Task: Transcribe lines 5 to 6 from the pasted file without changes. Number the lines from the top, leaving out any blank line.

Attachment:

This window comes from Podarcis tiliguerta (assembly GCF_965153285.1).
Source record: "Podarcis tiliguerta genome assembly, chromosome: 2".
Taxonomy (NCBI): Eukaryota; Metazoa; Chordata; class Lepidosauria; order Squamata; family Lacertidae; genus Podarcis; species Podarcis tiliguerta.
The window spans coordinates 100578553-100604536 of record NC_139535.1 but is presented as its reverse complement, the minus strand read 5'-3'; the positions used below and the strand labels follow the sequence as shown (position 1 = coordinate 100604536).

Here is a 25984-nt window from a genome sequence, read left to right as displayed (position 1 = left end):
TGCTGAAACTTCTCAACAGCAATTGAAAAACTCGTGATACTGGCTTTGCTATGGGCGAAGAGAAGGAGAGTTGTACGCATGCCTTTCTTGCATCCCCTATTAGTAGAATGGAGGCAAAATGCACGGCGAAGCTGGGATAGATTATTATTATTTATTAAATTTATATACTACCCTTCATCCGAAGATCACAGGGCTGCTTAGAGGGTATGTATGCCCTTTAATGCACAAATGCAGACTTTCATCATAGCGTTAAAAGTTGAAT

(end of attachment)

Here is a 25984-nt window from a genome sequence, read left to right as displayed (position 1 = left end):
TGCTGAAACTTCTCAACAGCAATTGAAAAACTCGTGATACTGGCTTTGCTATGGGCGAAGAGAAGGAGAGTTGTACGCATGCCTTTCTTGCATCCCCTATTAGTAGAATGGAGGCAAAATGCACGGCGAAGCTGGGATAGATTATTATTATTTATTAAATTTATATACTACCCTTCATCCGAAGATCACAGGGCTGCTTAGAGGGTATGTATGCCCTTTAATGCACAAATGCAGACTTTCATCATAGCGTTAAAAGTTGAAT